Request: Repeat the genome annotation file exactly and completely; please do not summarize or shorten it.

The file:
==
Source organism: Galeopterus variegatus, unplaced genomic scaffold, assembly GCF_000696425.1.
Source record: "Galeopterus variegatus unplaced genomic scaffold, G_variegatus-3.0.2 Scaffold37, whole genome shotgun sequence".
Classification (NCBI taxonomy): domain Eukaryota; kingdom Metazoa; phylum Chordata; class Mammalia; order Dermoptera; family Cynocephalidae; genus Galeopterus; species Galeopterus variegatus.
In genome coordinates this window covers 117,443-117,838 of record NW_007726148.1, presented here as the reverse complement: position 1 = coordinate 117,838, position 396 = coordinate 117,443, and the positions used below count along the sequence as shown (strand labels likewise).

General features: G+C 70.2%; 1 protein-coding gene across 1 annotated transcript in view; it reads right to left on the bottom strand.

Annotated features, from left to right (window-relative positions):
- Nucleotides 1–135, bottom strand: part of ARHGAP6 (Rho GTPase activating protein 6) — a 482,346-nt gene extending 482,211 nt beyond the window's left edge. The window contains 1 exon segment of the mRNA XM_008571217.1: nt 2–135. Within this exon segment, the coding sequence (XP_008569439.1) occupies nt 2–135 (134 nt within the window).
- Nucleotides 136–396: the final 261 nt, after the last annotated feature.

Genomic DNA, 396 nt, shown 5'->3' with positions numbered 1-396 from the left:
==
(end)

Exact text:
Source organism: Galeopterus variegatus, unplaced genomic scaffold, assembly GCF_000696425.1.
Source record: "Galeopterus variegatus unplaced genomic scaffold, G_variegatus-3.0.2 Scaffold37, whole genome shotgun sequence".
Classification (NCBI taxonomy): domain Eukaryota; kingdom Metazoa; phylum Chordata; class Mammalia; order Dermoptera; family Cynocephalidae; genus Galeopterus; species Galeopterus variegatus.
In genome coordinates this window covers 117,443-117,838 of record NW_007726148.1, presented here as the reverse complement: position 1 = coordinate 117,838, position 396 = coordinate 117,443, and the positions used below count along the sequence as shown (strand labels likewise).

General features: G+C 70.2%; 1 protein-coding gene across 1 annotated transcript in view; it reads right to left on the bottom strand.

Annotated features, from left to right (window-relative positions):
- Nucleotides 1–135, bottom strand: part of ARHGAP6 (Rho GTPase activating protein 6) — a 482,346-nt gene extending 482,211 nt beyond the window's left edge. The window contains 1 exon segment of the mRNA XM_008571217.1: nt 2–135. Within this exon segment, the coding sequence (XP_008569439.1) occupies nt 2–135 (134 nt within the window).
- Nucleotides 136–396: the final 261 nt, after the last annotated feature.

Genomic DNA, 396 nt, shown 5'->3' with positions numbered 1-396 from the left: